Yesterday, I explained short-selling as an investment strategy. Today, I’m going to explain my favorite short-sale. Be warned, if you, like the Wall Street CEOs, believe that the “worst is over” in terms of the US credit contraction and housing bust, you should stop reading now.
I think investors should short homebuilders.
I’ve grown increasingly bearish about this sector in the past couple of weeks. My reasons are as such:
- Housing prices need to fall an additional 25%.
- Inventory is at historic highs and won’t diminish until prices fall further.
- There is far too much bullishness for the sector
None of these items are new news. However, the third is the only thing stopping the first two from having an impact on the market. This won’t last much longer.
Many commentators have made a big deal about the fact that homebuilder stocks are trading 50-70% off of their recent highs. I don’t see the value to this insight, since homebuilders’ recent highs were also their all times highs. And those all-time highs were spurred on by the biggest housing bubble in the history of this country.
According to the “buy ‘em cause they’re down” philosophy, Tech stocks would have been screaming buys in late 2002, so would subprime mortgage lenders in mid-2007, and Bear Stearns (NYSE:BSC) in early 2008.
As you can see, mindlessly buying anything that falls dramatically would produce quite a track record.
The harsh reality is that homebuilder stocks still have much further to fall (see Monday’s essay for more on this). The Fed can pump as much money as it would like into the financial system, but none of it will go to homebuilders. The trickle down of liquidity goes as far as the banks and that’s it.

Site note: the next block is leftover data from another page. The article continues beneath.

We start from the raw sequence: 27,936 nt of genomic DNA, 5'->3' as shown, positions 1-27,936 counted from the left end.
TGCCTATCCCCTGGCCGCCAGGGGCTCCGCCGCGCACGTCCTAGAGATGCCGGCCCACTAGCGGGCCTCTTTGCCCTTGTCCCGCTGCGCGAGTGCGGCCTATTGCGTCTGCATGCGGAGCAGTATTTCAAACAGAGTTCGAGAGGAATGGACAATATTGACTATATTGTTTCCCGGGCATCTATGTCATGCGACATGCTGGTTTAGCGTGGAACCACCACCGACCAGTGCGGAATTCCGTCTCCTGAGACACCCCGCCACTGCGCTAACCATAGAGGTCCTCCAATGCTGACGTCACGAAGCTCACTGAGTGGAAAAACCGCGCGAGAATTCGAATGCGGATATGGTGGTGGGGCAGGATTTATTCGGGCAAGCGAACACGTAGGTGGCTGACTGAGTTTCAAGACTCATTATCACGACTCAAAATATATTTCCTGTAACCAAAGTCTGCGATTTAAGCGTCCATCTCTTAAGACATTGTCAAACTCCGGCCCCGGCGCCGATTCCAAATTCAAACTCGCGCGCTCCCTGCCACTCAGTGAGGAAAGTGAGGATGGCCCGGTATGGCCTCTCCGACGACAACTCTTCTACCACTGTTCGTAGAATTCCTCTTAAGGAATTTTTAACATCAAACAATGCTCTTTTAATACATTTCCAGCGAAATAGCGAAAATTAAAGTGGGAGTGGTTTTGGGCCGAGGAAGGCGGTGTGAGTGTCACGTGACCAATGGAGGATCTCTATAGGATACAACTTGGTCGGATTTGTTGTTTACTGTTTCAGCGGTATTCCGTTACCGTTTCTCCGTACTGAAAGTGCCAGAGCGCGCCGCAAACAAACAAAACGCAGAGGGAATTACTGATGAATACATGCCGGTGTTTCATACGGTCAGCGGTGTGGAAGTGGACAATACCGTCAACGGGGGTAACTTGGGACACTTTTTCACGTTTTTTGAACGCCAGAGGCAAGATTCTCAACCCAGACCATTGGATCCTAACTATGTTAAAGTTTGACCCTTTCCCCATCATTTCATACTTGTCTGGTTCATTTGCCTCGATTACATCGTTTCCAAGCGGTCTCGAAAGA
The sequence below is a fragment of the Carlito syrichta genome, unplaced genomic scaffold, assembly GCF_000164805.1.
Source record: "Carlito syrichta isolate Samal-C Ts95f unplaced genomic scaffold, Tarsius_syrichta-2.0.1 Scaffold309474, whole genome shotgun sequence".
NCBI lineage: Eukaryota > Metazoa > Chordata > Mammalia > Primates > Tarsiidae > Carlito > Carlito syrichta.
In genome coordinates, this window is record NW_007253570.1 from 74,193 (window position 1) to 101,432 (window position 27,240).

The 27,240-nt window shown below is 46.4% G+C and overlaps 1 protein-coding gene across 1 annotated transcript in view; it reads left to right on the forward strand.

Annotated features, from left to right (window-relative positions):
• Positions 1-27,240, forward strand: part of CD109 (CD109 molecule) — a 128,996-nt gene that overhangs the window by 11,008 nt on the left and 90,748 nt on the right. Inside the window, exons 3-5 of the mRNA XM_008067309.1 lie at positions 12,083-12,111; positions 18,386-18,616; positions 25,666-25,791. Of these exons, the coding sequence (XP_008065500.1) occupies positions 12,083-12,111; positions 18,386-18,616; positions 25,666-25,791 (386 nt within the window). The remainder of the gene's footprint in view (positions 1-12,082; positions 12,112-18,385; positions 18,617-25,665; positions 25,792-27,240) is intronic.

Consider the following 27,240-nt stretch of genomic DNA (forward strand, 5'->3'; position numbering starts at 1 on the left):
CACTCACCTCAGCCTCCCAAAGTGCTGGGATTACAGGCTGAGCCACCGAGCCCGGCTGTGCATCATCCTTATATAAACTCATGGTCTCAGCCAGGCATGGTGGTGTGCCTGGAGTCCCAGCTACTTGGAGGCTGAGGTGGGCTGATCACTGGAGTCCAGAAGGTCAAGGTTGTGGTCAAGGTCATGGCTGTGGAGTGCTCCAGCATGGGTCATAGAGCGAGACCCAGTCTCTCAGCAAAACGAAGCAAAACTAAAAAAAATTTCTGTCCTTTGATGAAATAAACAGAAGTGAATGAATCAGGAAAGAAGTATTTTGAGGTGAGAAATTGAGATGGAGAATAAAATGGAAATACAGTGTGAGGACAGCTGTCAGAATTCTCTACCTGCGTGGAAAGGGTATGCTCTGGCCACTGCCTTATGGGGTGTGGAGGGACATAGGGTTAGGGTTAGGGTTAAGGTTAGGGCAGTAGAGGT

And while home sales and prices have fallen, inventory remains at or near historic highs. Put another way, the fact that homes are cheaper hasn’t resulted in increased sales. In fact, research by Calculated Risk reveals current excess inventory at around 1.6 million units. So, there are 1.6 million units above and beyond the usual inventory levels in this country. You can read more on this here.
Aside from this, there is simply too much bullishness surrounding homebuilders. The sector has rallied nearly 25% since its January lows. Numerous financial commentators— I’m not naming names— have stated we’ve hit a bottom. I notice most of these guys don’t make any mention of home prices relative to incomes, inventories relative to sales, or any other meaningful analysis.
To me, homebuilders are ripe for short-selling. And while stocks can take quite a while to rally, downward moves tend to be quick and dramatic. Because of this, timing is everything. From a technical analysis-standpoint, DR Horton’s (NYSE:DHI) time may have come.
As you can see, shares of DR Horton nearly doubled in January 2008. The stock has since entered a consolidation phase between $15 and $17. It now looks ripe for a breakdown— this recent rally isn’t showing the same strength as the others. If DR Horton shares break below $15, we should see a quick drop to $13.
The story is the same for other majors like Pulte (NYSE:PHM) and Beazer (NYSE:BZH). All of them exploded upwards in January and since have been struggling to gain traction. To me, all of them look like prime candidates for a quick short sale.
In the near-term, the market is driven by idiocy and speculation. However, in the long-term fundamentals and data win out. The recent rally in homebuilders has been driven primarily by the first, not the second. Investors finally seem to be realizing this.
When they do, the correction will be both quick and dramatic.